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Mortal Engines by Philip Reeve

Scholastic, 2002, 295 p.

Mortal Engines cover

For a thousand years cities have been mobile, traversing the dried up land in search of smaller urban entities to consume. This system is known as Municipal Darwinism and apparently has a set of rules. (There are, though, pirate towns which disregard these.) There is, too, an Anti-Traction League, settled towns safe in Asia behind an impregnable wall. The League has agents who work against the Traction towns.

Reeves has some fun with his premise. Panzerstadt-Bayreuth is a wonderful name for a predatory city, as is Tunbridge Wheels for a smaller ambulatory town. The text is also peppered with adapted phrases such as, “a rolling town gathers no moss,” with a curious emphasis on Hull; “like a bat out of Hull,” “Bloody Hull!”

Tom Natsworthy is a lowly member of the Guild of Historians in London, in thrall to the principles of Municipal Darwinism. His encounter with his – and London’s – hero, Chief Historian Valentine, draws him into a series of adventures after he witnesses an attempt on Valentine’s life by a mutilated young girl, Hester Shaw. In the aftermath both he and Hester are thrown out of London – Hester by her own hand, Tom at another’s – on the so-called Hunting Ground, forced together by this circumstance. In typical children’s book fashion both Hester and Tom are children (young adults here) who have lost their parents. By contrast the other main narrative focus in the book – apart from Valentine – is his daughter Katherine; but she has lost her mother.

Told in a mixture of past and present tenses, the book tracks the evolution of Tom’s and Katherine’s awareness of Valentine’s character (Hester was never in doubt) and even the principles of Municipal Darwinism itself – all among a welter of airships, men resurrected as machines, bullying pirates with pretensions to civility, and rediscovered weapons. As with many a Young Adult novel the pace is relentless, the pages incident packed.

Throw aside any notions of doubt about how a predatory system such as the Municipal Darwinism portrayed here could last for a hundred – never mind a thousand – years and also any quibbles about the level of characterisation (London’s Mayor, Magnus Crome, is a little one dimensional,) the piling on of incident and an occasional lack of subtlety. Broad brush strokes are arguably necessary in YA fiction. Mortal Engines is totally engaging, while still carrying the monitory subtext that appearance and demeanour are no clue to underlying character.

Pedants corner: Reeves has the resurrected man named the Shrike tune his ultra-red sensors. This turns out to be a heat-seeing system. That would be infra-red, below red, then; ultra-red, beyond or above red, is just plain green (in terms of primary colours) – or at a pinch, orange.

Odin’s Son by Susan Price

Simon and Schuster, 2008, 243 p.

Odin’s Son cover

This “Young Adult” book was in the book sale section at my local library. The good lady suggested I read it to see “what is getting published now.” It wasn’t till I’d finished it I realised it was the third in a trilogy. (To avoid spoilers I hadn’t looked at the back cover blurb.)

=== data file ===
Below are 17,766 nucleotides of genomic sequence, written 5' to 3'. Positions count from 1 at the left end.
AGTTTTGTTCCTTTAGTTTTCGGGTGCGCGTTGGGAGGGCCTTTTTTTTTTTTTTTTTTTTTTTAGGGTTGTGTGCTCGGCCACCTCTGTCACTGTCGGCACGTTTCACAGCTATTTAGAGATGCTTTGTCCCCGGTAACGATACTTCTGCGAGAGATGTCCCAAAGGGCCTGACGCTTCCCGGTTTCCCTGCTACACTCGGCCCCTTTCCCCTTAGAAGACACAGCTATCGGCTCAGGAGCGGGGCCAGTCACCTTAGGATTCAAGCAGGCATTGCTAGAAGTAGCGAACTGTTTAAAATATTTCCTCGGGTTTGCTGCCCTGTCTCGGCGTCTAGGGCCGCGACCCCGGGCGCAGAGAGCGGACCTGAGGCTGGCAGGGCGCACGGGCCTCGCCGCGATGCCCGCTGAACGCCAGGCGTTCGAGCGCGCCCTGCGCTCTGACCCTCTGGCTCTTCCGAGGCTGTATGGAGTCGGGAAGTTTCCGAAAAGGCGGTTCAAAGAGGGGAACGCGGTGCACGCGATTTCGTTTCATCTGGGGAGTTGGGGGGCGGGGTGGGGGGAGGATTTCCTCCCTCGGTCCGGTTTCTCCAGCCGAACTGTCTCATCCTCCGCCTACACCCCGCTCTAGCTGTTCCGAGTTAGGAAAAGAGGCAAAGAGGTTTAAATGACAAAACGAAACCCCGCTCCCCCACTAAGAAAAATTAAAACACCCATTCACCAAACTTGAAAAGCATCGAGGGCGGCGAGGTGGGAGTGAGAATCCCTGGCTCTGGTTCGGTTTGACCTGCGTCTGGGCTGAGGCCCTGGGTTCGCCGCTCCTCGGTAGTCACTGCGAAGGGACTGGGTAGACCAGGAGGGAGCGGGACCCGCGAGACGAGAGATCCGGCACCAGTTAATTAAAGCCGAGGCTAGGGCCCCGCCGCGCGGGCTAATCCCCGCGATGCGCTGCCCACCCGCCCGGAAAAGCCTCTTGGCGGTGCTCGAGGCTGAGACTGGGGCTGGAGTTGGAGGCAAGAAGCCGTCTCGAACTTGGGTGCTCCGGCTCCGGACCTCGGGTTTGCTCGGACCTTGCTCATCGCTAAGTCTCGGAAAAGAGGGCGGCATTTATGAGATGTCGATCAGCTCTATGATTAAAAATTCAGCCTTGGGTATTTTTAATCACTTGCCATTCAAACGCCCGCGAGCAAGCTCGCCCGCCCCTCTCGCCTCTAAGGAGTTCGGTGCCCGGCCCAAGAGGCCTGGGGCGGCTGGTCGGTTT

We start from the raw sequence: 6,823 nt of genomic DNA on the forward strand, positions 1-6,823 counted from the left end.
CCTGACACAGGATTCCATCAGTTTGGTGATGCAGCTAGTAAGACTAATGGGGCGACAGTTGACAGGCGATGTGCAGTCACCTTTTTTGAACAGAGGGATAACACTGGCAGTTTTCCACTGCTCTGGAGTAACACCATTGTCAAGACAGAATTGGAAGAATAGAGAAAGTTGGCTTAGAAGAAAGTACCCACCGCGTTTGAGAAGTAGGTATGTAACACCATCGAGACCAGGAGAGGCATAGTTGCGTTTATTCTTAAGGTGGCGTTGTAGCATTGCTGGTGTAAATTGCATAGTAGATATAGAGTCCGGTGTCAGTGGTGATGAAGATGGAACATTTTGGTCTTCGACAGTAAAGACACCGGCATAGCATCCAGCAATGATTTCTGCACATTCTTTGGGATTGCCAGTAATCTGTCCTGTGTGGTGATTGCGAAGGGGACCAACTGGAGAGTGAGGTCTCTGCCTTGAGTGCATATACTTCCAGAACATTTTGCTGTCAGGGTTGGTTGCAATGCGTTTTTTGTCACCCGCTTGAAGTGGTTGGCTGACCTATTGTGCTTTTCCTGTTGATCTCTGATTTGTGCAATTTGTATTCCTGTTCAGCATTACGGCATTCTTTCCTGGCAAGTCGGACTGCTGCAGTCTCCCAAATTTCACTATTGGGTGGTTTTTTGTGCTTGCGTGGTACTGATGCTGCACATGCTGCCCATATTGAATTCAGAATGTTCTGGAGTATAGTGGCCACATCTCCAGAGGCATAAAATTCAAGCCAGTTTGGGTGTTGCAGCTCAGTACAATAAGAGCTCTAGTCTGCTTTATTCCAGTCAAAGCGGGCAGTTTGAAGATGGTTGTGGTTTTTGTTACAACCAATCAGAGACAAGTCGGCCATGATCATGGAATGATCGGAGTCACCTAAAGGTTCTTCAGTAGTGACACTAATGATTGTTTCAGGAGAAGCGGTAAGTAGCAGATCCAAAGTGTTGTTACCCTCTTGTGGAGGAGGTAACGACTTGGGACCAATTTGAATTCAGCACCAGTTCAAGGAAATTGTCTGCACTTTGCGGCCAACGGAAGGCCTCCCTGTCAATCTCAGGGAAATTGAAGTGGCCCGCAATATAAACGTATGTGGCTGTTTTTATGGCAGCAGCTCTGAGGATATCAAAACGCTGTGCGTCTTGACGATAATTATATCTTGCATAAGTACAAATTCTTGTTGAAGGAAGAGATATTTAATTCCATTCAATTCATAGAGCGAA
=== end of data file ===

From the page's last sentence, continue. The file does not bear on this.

The trilogy aspect perhaps accounts for the lack of explanation in Odin’s Son of the system of indenture which underpins part of the narrative. The indentured, known as bonders, are legally sub-human, and – on Earth – are treated as if they were in fact actually less endowed with feeling and sentiment. (This is, of course, the way the privileged always behave towards the less fortunate.)

The book is mainly set on Mars where a religion based on the Norse Gods is in a subordinate position to that of the ancient Greeks. A now-dead bonder woman called Odinstoy had been smuggled up from Earth by another bonder, Affroditey Millington, but their status is in legal limbo. Odinstoy claimed her son, dubbed Odin’s Gift, was fathered by Odin – hence the title – and the story unravels both his fortunes and his true origins. The head of the “Greek” religion has the curious name of Zeuslove Thatcher. Is this to signal he is the baddy?

Remarkably, for 100 pages the novel was unmarked by typos or infelicities of any sort – then we had icanthus for acanthus and things began to run downhill. Price seems to think there is an asteroid belt between Earth and Mars. There may be some asteroids in such orbits, but the belt is usually considered to lie between Mars and Jupiter. An ascension by space elevator is said to be accompanied by “no G-forces, no thrill. Other ships were descending on the other side of the El, and their weight lifted (them) upwards.” From ground level the feeling would be exactly that of ascending by any sort of lift mechanism – most of which are counterbalanced in a comparable manner. Flint is “formed from the skeletons of sea-creatures dissolved in sea water.” If they’ve dissolved they’re no longer skeletons. And material precipitating out from sea water into the spaces the skeletons left is more likely.

While the characterisation can be thin at times (Zeuslove Thatcher) others are drawn more fully – but at least one plot thread is left dangling. Whether Odin’s Son represents a satisfactory conclusion to the trilogy I can’t say but for the most part it worked on its own terms and a late development nibbled at the edge of questioning what it means to be human.

Adrift in the Stratosphere by Prof A M Low

Blackie and Son, 1954? 338 p.

Adrift in the Stratosphere cover